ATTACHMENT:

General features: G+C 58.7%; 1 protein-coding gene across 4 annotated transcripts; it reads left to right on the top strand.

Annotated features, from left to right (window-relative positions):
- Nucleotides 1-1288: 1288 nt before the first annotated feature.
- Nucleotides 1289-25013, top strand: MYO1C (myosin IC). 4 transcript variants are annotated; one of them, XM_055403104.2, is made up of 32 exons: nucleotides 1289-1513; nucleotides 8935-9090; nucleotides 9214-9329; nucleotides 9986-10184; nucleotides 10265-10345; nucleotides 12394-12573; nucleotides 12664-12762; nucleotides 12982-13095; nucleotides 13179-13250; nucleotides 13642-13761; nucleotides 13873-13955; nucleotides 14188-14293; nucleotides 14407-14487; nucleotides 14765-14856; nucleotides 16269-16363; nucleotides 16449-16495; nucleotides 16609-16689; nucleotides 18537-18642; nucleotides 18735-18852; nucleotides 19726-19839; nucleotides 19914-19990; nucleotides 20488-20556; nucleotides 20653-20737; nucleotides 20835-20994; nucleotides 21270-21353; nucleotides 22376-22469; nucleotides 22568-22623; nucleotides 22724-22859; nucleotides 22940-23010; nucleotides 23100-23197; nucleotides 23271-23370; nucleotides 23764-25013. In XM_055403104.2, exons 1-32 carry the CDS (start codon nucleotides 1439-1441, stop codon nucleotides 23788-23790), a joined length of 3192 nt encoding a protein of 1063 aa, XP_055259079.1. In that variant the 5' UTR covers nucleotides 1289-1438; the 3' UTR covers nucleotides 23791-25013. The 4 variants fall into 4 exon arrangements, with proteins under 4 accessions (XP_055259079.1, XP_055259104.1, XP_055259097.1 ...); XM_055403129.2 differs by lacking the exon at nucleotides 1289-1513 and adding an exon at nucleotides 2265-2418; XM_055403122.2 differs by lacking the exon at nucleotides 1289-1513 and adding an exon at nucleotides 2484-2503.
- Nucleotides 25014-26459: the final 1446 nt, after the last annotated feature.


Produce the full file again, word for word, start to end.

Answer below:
General features: G+C 58.7%; 1 protein-coding gene across 4 annotated transcripts; it reads left to right on the top strand.

Annotated features, from left to right (window-relative positions):
- Nucleotides 1-1288: 1288 nt before the first annotated feature.
- Nucleotides 1289-25013, top strand: MYO1C (myosin IC). 4 transcript variants are annotated; one of them, XM_055403104.2, is made up of 32 exons: nucleotides 1289-1513; nucleotides 8935-9090; nucleotides 9214-9329; nucleotides 9986-10184; nucleotides 10265-10345; nucleotides 12394-12573; nucleotides 12664-12762; nucleotides 12982-13095; nucleotides 13179-13250; nucleotides 13642-13761; nucleotides 13873-13955; nucleotides 14188-14293; nucleotides 14407-14487; nucleotides 14765-14856; nucleotides 16269-16363; nucleotides 16449-16495; nucleotides 16609-16689; nucleotides 18537-18642; nucleotides 18735-18852; nucleotides 19726-19839; nucleotides 19914-19990; nucleotides 20488-20556; nucleotides 20653-20737; nucleotides 20835-20994; nucleotides 21270-21353; nucleotides 22376-22469; nucleotides 22568-22623; nucleotides 22724-22859; nucleotides 22940-23010; nucleotides 23100-23197; nucleotides 23271-23370; nucleotides 23764-25013. In XM_055403104.2, exons 1-32 carry the CDS (start codon nucleotides 1439-1441, stop codon nucleotides 23788-23790), a joined length of 3192 nt encoding a protein of 1063 aa, XP_055259079.1. In that variant the 5' UTR covers nucleotides 1289-1438; the 3' UTR covers nucleotides 23791-25013. The 4 variants fall into 4 exon arrangements, with proteins under 4 accessions (XP_055259079.1, XP_055259104.1, XP_055259097.1 ...); XM_055403129.2 differs by lacking the exon at nucleotides 1289-1513 and adding an exon at nucleotides 2265-2418; XM_055403122.2 differs by lacking the exon at nucleotides 1289-1513 and adding an exon at nucleotides 2484-2503.
- Nucleotides 25014-26459: the final 1446 nt, after the last annotated feature.